Clicking specific points on a picture


#1

We’ve all played them. Those silly games that ask you to “find what’s wrong with this picture”. You find what looks like a discrepancy, and you touch that area with your finger , or click it with the mouse. The app recognizes you clicked the right spot, draws a little circle on it, and gives you a triumphant “DING” (ok maybe the sound is a bit cooler).

My question is: how could I implement something like this using Meteor? I’m too new to JavaScript and Blaze to come up with anything off the top of my head!

Any direction would be much appreciated.


#2

There’s a lot to answer if you don’t have JavaScript experience. In fact the answer would be the solution - and I’m not sure this is the right place to be teaching from scratch.

However …

I would start by looking at options for defining and recognising “hot spots” in images. These could range from old-school image maps, to SVG overlays, to canvas.

Once you have your chosen hot spot method defined, you can go on to the code to detect clicks - but you will have to spend some (quite a lot) of time learning fundamental JavaScript.

Then you will need to identify how to play a sound in JavaScript.

… and so it goes on …

I’m curious as to your proposed use case - why Meteor? What you have described does not in itself require Meteor’s awesome reactive stack.


#3

I’d argue that Meteor’s isomorphic stack and rapid development speed is reason enough to use Meteor. :slight_smile: Even if one doesn’t use reactivity or more Meteor-specific features. I build everything in Meteor now, because I simply don’t want to waste time, and I don’t want to have to build things in two languages (e.g. JS for front, PHP for back).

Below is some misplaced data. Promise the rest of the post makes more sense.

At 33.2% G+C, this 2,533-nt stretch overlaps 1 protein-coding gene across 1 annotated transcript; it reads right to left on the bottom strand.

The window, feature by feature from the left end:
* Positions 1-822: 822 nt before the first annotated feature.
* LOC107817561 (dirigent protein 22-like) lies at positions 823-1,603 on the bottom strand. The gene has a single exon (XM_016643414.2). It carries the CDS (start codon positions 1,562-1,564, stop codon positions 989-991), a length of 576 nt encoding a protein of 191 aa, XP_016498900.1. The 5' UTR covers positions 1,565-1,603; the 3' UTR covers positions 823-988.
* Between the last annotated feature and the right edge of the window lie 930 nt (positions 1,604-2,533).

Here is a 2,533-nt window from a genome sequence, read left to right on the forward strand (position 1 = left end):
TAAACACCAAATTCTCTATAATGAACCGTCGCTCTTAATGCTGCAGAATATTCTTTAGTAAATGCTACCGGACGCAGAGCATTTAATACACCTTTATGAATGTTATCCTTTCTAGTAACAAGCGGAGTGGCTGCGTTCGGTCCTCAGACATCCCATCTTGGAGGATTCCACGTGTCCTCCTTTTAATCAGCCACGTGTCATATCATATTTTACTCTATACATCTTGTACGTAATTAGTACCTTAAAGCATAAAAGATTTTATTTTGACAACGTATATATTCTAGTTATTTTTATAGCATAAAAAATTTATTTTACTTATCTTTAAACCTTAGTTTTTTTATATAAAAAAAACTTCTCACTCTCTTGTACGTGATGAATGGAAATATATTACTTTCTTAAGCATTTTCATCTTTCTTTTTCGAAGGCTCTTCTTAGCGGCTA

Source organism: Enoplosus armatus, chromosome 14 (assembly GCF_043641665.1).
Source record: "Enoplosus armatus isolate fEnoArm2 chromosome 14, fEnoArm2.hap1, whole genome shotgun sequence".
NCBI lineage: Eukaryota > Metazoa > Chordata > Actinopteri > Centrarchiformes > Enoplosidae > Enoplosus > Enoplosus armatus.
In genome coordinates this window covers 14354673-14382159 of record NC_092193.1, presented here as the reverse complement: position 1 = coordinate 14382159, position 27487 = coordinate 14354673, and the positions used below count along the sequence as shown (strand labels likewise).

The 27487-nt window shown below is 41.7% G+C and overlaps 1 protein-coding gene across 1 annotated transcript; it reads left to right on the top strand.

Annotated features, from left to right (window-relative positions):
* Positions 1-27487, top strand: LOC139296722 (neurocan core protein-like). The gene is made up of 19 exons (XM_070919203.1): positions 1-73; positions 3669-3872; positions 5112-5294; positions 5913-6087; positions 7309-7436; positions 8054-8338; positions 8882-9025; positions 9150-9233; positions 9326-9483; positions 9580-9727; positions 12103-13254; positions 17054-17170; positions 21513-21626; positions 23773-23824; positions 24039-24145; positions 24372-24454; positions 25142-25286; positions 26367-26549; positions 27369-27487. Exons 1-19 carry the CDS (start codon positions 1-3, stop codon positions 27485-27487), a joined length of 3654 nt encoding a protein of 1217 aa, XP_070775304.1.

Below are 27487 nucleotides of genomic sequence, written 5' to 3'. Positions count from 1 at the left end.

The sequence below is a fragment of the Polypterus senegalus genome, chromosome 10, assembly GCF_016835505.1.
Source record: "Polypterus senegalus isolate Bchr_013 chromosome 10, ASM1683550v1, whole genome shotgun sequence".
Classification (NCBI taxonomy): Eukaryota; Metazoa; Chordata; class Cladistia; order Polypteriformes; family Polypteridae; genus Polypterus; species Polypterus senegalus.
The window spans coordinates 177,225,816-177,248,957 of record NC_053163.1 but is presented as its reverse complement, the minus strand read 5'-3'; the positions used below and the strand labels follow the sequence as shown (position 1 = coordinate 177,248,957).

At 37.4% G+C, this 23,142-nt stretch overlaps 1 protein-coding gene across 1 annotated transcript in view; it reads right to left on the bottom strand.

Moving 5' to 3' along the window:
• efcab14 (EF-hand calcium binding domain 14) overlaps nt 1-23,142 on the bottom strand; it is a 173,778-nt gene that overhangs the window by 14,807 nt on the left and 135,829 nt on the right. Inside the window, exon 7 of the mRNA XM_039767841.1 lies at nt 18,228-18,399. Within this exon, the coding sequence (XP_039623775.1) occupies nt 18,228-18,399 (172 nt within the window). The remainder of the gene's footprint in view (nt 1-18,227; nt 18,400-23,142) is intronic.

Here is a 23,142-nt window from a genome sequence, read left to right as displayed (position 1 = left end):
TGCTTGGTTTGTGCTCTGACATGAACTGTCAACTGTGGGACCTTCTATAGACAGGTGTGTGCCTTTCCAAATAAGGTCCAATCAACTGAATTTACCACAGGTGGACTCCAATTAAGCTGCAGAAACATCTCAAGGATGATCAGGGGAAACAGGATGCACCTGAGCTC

#4

Javascript doesn’t seem that hard to learn. I’ve written in so many different languages, this syntax is very recognizable. I need to google image maps and SVG overlays because I’m not even sure what you are talking about here. The way I imagined it would be using the canvas. In fact, I even found something on StackOverflow that looks promising, provided I have pre-defined the hot spots in the image in the database to check against.

The code that I found has that click event listener already in it.

You bring up a good point with my choice of using Meteor for this. My answer to that is what ffxsam mentions below. The platform is just so nice, I can’t find a reason not to use it! Here are my reasons why I will:

  1. isomorphic - I looked into Django and I’m not interested in having to write Python for server side
  2. rapid development - javascript and blaze have almost no learning curve for me (mobile and web do , though)
  3. future use cases - maybe I don’t use the reactivity functionality in this one specific feature, but I’m sure I will find some things along the way where I could use it, and when I do… yahtzee!!!
  4. portability - from what I’ve read, it seems like I can create an app and port that code over to both iOS and android without too much headache… I think… right?
  5. community - you guys are awesome! <3
  6. HYPE!!! - so much to love about this technology and the community support. I feel like I’m at the ground level of something that is about to take off. I want to get familiar with it early!

Thanks again for the reply, I really do appreciate your thoughts!!


#5

:smile: Cool - it’s always hard to gauge level of experience. It sounds from what you’ve said that the bulk of your experience is server-side and/or non-web?

If that’s true, then you will likely find much of the coding quite straightforward. However, if JavaScript is new, especially in the context of the browser, then I would recommend that you fully get to grips with asynchronous code. Depending on your language experience, that is probably going to be the weirdest thing to work with at first. For the most part, Meteor hides this very well in server-side code, but you will definitely need to understand it on the client.

:clap: I applaud your decision to use Meteor - your reasoning is sound.

Welcome to the community!


#6

@robfallows Turns out your suggestion of SVG overlays was really nice. I ended up using that technique!